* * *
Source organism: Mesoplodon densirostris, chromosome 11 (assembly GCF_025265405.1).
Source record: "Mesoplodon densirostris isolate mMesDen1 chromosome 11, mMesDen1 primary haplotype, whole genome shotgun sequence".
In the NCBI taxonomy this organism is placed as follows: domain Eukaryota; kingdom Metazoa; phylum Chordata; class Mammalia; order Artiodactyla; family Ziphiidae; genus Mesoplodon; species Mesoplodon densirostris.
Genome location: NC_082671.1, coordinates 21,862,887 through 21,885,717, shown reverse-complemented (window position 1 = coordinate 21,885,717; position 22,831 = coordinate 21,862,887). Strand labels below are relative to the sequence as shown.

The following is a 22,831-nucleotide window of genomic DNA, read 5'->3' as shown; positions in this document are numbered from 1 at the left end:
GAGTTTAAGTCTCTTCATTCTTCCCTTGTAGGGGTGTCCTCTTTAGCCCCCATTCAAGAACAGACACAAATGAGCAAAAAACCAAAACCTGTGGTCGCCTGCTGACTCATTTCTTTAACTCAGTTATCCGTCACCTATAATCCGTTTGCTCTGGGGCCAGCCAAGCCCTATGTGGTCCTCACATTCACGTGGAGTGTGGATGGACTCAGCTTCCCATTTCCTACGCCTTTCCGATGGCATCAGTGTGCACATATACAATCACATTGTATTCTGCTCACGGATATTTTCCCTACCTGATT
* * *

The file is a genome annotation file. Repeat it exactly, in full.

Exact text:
Source organism: Mesoplodon densirostris, chromosome 11 (assembly GCF_025265405.1).
Source record: "Mesoplodon densirostris isolate mMesDen1 chromosome 11, mMesDen1 primary haplotype, whole genome shotgun sequence".
In the NCBI taxonomy this organism is placed as follows: domain Eukaryota; kingdom Metazoa; phylum Chordata; class Mammalia; order Artiodactyla; family Ziphiidae; genus Mesoplodon; species Mesoplodon densirostris.
Genome location: NC_082671.1, coordinates 21,862,887 through 21,885,717, shown reverse-complemented (window position 1 = coordinate 21,885,717; position 22,831 = coordinate 21,862,887). Strand labels below are relative to the sequence as shown.

The following is a 22,831-nucleotide window of genomic DNA, read 5'->3' as shown; positions in this document are numbered from 1 at the left end:
GAGTTTAAGTCTCTTCATTCTTCCCTTGTAGGGGTGTCCTCTTTAGCCCCCATTCAAGAACAGACACAAATGAGCAAAAAACCAAAACCTGTGGTCGCCTGCTGACTCATTTCTTTAACTCAGTTATCCGTCACCTATAATCCGTTTGCTCTGGGGCCAGCCAAGCCCTATGTGGTCCTCACATTCACGTGGAGTGTGGATGGACTCAGCTTCCCATTTCCTACGCCTTTCCGATGGCATCAGTGTGCACATATACAATCACATTGTATTCTGCTCACGGATATTTTCCCTACCTGATT